gnb content footer


News Focus



International Women’s Film Festival starts April 7

The 13th International Women’s Film Festival in Seoul will open on April 7 with a ceremony at Artreon in the Sinchon university district. Under the slogan, “See the World through Women’s Eyes,” the festival presents a week of film screenings featuring some of the best of women’s filmmaking from around the globe.

The festival will showcase a diverse array of films, with a particular focus on Asian films, creating a larger conversation on women’s independent filmmaking. During the eight-day run, attendees can chose from 115 short and feature films from 30 different nations. The festival will wrap up with the official announcement of the 2011 winners of the Asian Short Film and Video Competition.

(left) Still from "The Hairdresser" (right) The opening celebration will feature "The Vanity Fair" by Centre d'Arts Sans Frontieres (Art Without Borders) (Photo courtesy of the International Women’s Film Festival in Seoul)

The opening film is “The Hairdresser,” the latest film by oGerman director Doris Dörrie, who also participated in 2006 with the film “The Fisherman and His Wife - Why Women Never Get Enough.” The film tells the story of a single motjer who failed to get a job in a hair salon due to her unusual appearance. Dörrie weaves serious conversation with comedy to address a variety of social issues, including single parents, immigration policy, and how women are judged by their appearance.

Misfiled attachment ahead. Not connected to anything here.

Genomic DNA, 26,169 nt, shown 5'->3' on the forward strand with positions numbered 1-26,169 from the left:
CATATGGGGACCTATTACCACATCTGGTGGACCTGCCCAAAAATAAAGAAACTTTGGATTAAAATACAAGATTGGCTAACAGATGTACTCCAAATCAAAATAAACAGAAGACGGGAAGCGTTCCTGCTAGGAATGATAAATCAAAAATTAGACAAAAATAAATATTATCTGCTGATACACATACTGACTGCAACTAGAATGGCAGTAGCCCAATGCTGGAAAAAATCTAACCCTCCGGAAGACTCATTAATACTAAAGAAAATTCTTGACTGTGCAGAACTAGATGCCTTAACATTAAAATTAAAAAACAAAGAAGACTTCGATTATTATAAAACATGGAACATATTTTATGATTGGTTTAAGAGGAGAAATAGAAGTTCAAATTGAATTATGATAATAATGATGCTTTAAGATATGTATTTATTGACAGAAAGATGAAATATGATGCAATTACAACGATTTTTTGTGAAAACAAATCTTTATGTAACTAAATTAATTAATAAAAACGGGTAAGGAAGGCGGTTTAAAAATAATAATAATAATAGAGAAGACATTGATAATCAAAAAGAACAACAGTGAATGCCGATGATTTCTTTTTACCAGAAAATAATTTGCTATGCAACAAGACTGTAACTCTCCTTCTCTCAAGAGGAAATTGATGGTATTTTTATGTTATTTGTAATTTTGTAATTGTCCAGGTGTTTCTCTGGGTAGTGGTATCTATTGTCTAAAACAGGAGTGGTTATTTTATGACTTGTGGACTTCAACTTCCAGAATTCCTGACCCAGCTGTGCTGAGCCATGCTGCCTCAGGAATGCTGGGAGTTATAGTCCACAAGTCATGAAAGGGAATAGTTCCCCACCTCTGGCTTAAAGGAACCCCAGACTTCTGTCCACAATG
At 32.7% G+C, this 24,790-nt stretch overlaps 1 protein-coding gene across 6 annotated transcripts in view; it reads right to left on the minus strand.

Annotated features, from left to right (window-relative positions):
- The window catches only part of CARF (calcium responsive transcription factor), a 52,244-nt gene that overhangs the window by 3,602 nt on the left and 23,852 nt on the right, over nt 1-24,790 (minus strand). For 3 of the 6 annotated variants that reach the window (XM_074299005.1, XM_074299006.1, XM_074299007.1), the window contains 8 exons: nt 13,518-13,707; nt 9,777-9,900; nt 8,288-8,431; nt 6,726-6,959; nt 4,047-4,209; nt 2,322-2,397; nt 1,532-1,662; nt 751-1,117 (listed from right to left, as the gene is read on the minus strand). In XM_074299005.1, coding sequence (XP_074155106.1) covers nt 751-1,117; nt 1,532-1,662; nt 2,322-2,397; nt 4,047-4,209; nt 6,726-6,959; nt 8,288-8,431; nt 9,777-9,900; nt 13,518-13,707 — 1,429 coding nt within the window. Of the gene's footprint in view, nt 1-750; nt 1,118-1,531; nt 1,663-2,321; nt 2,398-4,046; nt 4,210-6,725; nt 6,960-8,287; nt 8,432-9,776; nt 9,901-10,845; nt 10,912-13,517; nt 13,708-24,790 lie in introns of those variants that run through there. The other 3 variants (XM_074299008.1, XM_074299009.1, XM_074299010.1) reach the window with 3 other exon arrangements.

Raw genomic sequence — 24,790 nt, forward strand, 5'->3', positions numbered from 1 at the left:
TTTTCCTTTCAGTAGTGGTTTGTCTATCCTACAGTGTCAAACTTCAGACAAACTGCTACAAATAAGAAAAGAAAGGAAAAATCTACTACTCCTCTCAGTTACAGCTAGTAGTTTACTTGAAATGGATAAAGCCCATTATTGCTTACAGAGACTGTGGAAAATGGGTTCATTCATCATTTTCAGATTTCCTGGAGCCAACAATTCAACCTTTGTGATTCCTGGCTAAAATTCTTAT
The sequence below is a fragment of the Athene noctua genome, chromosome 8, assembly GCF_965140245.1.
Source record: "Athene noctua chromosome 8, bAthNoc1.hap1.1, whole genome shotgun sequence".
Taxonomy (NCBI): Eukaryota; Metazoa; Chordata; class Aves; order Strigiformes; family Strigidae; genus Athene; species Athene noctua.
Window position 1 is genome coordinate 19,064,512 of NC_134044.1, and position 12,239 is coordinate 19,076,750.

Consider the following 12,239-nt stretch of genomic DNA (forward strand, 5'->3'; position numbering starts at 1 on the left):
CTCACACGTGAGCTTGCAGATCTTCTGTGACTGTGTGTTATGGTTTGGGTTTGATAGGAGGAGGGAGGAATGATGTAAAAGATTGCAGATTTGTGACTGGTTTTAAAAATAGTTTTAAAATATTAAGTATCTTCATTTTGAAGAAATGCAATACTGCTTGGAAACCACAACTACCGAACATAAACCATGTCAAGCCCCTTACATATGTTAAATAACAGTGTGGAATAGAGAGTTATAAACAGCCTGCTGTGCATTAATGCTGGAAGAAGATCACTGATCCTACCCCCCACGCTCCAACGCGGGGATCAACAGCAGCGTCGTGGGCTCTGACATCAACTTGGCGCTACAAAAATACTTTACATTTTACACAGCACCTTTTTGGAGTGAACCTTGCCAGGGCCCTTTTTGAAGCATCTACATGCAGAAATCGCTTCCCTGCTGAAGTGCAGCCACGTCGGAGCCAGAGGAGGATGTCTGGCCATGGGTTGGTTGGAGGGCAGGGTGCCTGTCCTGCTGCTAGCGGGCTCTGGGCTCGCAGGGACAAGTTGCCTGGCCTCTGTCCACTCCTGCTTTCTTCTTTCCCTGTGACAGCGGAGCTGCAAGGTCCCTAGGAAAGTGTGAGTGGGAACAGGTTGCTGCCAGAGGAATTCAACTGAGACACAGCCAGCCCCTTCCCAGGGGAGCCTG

For its Asian Spectrum, the festival will screen six films that delve into social issues in China under the theme of “Chinese Women’s Cinema in the New Century.” The section features films like “Address Unknown” and “When My Child Is Born” which portray Chinese women struggling with dramatic changes and societal conflicts.

(left) Still from "When My Child Is Born" (right) Still from "Address Unknown" (Photo courtesy of the International Women’s Film Festival in Seoul)

The “New Currents” section introduces local and global trends in women’s film. The “Open Cinema” section screens a selection of works by male directors’ addressing women’s lives. Also featured is the “Korean Cinema Retrospective: Seoul Flaneuses” and special screenings of seven films from the Media Workshop for Women Migrants.

The International Women’s Film Festival will take place in four different theaters: Artreon, which serves as the main venue, Korean Film Archive (KOFA) in Sangam-dong, Art Hall Bom in Seoul Women’s Plaza, and Yangcheon Haeruri Town Hall. Tickets may be purchased at the venue or online. For more information, please visit the official website at: (Korean and English)

By Hwang Dana Staff Writer


Department Global Communication and Contents Division,  Contact Us